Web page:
FONES CLIFFS—With the majestic sweep of the Rappahannock River behind him, Rep. Rob Wittman didn’t need help to celebrate the preservation of 252 historically and environmentally important acres here.
But just as he was getting into the meat of his message—about how three vibrant Native American settlements had been on this stretch of the river, and how it was also where Capt. John Smith first came into contact with the Rappahannocks—the congressman who helped secure the funding got an assist Friday morning when a bald eagle lazily flew by.
“Yep, and there’s the eagle, right on cue,” the 1st District congressman quipped to the group that included everyone from members of the Rappahannock Tribe to key conservation fund folks, with some federal employees and locals mixed in.
Putting pep in the step of the pro-conservation crowd was the fact that the Richmond County riverfront parcel once slated to become 45 building lots will now be preserved in perpetuity as part of the Rappahannock River Valley National Wildlife Refuge. That means protection for part of the stretch on the river that, during parts of the year, has one of the highest concentration of eagles on the East Coast.
Before, during and after the ceremony held near the edge of the cliffs that rise up some 100 feet above the river, there were two main narrative threads.
The main focus was congratulations and salutations to everyone who’d played a part in what many described as a struggle that played out over more than a dozen years to acquire and protect the land.
Tangential talk included the belief that the inclusion of the 252 acres in the federal wildlife refuge can’t help but make it easier and/or more likely that adjoining properties along Fones Cliffs might eventually be preserved and added to the refuge.
The adjoining property that gets the most attention in those discussions is a 964-acre tract planned as a residential and recreational development by a New York-based corporation, Virginia True, which recently filed papers to reorganize under Chapter 11 bankruptcy protection.
That company’s development plan for the cliffs has been controversial since the start. Environmentalists and conservationists opposed a 2015 rezoning of the property because of the cliffs’ importance to a large population of bald eagles, local commercial watermen and the historic significance to the Rappahannock Indian tribe.
At different times, the development was to have included everything from a golf course to a hotel to a collection of condominiums.
In other remarks Friday morning, Larry Selzer, the president and CEO of The Conservation Fund, said that the partners involved in the acquisition of the property for the refuge had done something “profoundly important” by protecting it. The property was acquired from its private owner by the Conservation Fund and transferred to the U.S. Fish and Wildlife Service using $3.96 million from the Land and Water Conservation Fund.
Selzer said he was blown away by the property the first time he visited.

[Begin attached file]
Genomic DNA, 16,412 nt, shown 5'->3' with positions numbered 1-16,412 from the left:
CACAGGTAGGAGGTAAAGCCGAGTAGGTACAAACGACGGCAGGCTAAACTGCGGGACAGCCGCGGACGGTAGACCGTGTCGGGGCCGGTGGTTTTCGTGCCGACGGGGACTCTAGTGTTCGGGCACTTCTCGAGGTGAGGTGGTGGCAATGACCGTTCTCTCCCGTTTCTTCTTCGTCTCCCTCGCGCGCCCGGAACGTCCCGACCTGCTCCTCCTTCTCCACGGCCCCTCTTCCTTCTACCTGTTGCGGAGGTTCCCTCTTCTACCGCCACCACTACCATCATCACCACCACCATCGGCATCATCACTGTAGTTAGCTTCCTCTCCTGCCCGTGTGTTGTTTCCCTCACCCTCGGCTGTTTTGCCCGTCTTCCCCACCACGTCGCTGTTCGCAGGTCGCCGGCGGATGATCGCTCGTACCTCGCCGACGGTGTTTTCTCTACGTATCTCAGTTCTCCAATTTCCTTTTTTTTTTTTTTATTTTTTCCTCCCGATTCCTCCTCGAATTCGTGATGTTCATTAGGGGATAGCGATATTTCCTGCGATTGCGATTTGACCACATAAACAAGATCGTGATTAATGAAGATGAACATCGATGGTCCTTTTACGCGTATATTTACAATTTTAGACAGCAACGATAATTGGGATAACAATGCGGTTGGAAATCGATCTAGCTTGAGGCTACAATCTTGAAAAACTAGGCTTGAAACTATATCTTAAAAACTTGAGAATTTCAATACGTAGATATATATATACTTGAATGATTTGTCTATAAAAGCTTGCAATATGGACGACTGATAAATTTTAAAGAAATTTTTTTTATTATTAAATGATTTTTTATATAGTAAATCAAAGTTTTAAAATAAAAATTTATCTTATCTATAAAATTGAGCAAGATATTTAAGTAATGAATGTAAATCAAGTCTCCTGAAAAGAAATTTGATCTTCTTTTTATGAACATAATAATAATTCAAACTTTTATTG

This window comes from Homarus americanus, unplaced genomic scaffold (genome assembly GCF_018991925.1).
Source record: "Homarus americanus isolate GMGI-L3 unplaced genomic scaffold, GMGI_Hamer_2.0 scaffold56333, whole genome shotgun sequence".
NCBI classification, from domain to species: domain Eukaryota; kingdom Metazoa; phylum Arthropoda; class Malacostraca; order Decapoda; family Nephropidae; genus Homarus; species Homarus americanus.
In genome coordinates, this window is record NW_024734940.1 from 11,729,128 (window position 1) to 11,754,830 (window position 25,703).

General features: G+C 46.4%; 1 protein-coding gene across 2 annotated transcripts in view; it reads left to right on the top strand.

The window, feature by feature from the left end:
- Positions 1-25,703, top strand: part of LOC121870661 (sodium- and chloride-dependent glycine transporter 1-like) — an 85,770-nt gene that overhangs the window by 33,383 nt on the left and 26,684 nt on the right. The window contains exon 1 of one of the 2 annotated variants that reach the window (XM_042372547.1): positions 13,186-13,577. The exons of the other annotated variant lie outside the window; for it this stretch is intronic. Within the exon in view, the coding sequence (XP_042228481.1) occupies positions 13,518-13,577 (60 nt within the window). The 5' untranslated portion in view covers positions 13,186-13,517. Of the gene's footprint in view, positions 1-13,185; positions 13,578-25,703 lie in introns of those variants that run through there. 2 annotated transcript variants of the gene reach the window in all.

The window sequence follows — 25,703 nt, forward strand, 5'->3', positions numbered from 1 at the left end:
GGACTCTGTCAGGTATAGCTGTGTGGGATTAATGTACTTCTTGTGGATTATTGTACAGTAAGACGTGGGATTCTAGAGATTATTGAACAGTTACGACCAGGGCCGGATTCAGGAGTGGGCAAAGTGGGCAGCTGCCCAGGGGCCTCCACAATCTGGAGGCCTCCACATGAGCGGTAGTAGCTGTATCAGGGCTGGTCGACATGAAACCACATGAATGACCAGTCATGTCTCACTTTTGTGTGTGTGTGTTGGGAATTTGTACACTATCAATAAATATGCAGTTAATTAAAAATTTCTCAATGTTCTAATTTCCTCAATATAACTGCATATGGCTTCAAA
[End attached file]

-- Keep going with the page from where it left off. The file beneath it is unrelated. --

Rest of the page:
“You look out over river, see eagles fly back and forth, hear the songbirds in the trees, and you get a real sense of place here,” he said, noting that opportunities like that are “critical in how we define ourselves as Americans.”
Anne Richardson, chief of the Rappahannock tribe, burned some sage before the dedication ceremony, and told those assembled that it was truly a great day for the tribe and for all Americans.
She noted that when the tribe makes a decision, it uses a value system that requires consideration on how that decision will affect things seven generations out. She congratulated those who’d worked hard to acquire the largely wooded tract atop the cliffs, saying that it was also the sort of action that extends for generations.
“People will be able to come to this special place, and spend time doing things recreational, cultural and spiritual. I consider it a national treasure,” she said, noting that the tribe would like to see an “indigenous culture conservation learning center” eventually developed on the property.
Wendi Weber, the director of the U.S. Fish and Wildlife Service’s northeastern region, used her time at the podium to thank a long list of folks in the conservation and government ranks for their efforts in acquiring the property.
No one at Friday’s gathering appreciated the length and up-and-down nature of the push to acquire this new parcel better than Joe McCauley, the former manager of the Rappahannock Refuge. He put in more than a decade seeking to protect it and got to personally finish Friday’s festivities with a ceremonial installation of the parcel’s first boundary marker.
“It means a tremendous amount to me” to see this day finally come, he said. “So many people were involved in it, so many people kept the faith when it would have been easy to give up.”
McCauley noted that he first met with the landowner, Terrell Bowers, in 2004. Bowers had plans then to develop it as a family compound, something that wouldn’t fit with U.S. Fish and Wildlife guidelines.
But he said it was always a priority for the refuge to protect the land, and eventually it worked out.
“I never lost faith,” he said, “Until it can’t be done, it could be done.”
Though the land is now in the Refuge, it won’t be open immediately. Refuge manager Kendra Pednault said before parts of the new addition can be opened to the public, work needs to be done to improve the entrance road, as well as adding a viewing platform and safety fencing near the cliffs.
For more information, go online to conservationfund.org and look under Latest News and Blogs.